Jewish funerals, like all religious funerals, should be planned and organised with the help of the religious leader – the Rabbi. In general Jewish funerals are solemn occasions, marked by conservative dress, an avoidance of music and flowers, and conservative behaviour. In many Jewish communities a Hevra Kadisha, a holy society which supervises funerals, help to comfort the bereaved as well as make sure that all Jewish laws and customs are followed for Jewish funerals. Though they take place quickly, Jewish funerals require preparation, a service and a mourning period all in accordance with Jewish law and custom.
According to Jewish law, funerals should take place as soon as possible after death. Usually this means that within 24 hours is an optimal time frame. Funerals may be delayed, however, for a variety of reasons including that funerals can not be planned or performed on Shabbat, that the body must be transported and/or that relatives must travel from long distances to attend. In the time prior to burial the deceased s body should not be left alone. A Shomer (guardian) looks after the body at this time and recites Psalms. Generally a Shomer is a relative or friend of the deceased, or a member of the deceased s congregation. The deceased s body must be cleaned and shrouded according to Jewish law, and embalming and the use of cosmetics if prohibited. Autopsies are also prohibited unless legally required, in which case a Rabbi may ask to be present when it is performed.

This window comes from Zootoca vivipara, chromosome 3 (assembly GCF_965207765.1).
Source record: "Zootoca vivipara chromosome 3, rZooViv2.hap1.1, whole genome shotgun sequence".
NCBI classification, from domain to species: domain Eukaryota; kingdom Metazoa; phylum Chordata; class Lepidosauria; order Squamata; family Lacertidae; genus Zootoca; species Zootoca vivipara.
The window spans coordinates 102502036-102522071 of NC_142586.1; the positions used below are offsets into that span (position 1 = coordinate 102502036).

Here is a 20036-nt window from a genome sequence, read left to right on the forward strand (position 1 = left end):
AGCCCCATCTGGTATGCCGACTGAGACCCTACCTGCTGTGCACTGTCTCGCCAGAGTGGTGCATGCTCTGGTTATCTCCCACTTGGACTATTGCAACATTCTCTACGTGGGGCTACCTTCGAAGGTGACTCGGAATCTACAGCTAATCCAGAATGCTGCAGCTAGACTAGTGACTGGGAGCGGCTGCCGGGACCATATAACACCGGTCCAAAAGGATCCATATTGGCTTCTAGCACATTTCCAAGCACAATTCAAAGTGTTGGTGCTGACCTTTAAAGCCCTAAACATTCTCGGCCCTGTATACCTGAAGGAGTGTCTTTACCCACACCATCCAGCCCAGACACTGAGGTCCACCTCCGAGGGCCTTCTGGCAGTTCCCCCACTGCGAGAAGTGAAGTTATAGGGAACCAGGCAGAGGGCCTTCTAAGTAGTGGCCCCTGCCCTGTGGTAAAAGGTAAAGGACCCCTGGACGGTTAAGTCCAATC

Jewish funerals are usually simple, respectful services. Most take place in a synagogue, funeral home or graveside. During this service Psalms are chanted, the Eyl Malei Rahamim (memorial prayer) is said and a eulogy honouring and celebrating the deceased is given. Viewing of the body is prohibited during Jewish funerals. The casket is carried to the gravesite by pallbearers who stop seven times while family and friends follow. K vurah (burial) then takes place and the Kaddish is recited (though there are some variations so discussing this with a Rabbi is encouraged). Jewish people are generally buried in Jewish cemeteries though non-Jewish spouses need a Rabbi s approval to be buried in a Jewish cemetery. Rabbis may not officiate at the funerals of Jewish people who will be buried in non-Jewish cemeteries.
Parents, spouses, children and siblings of the deceased are obligated to mourn for their loved one according to Jewish law. A seven day intensive mourning period known as Shivah begins on the day of burial. During this time going to work and school is discouraged. During this time it is also customary that mirrors be covered, a memorial candle lit, leather shoes to be avoided and males to stop shaving. After the seventh day, Shloshim is observed for thirty days followed by Shanna for twelve months. On each anniversary of the death, the Kaddish is recited.
Preplanning for a Jewish funeral should be carried out with a Rabbi and is encouraged given that these funerals are meant to occur as quickly as possible after the death. At the time of death, the deceased s religion should be made known to the authorities so that they can issue a death certificate as soon as they are able. Rabbis, Hevra Kadisha and local Jewish communities are excellent resources when planning a Jewish funeral.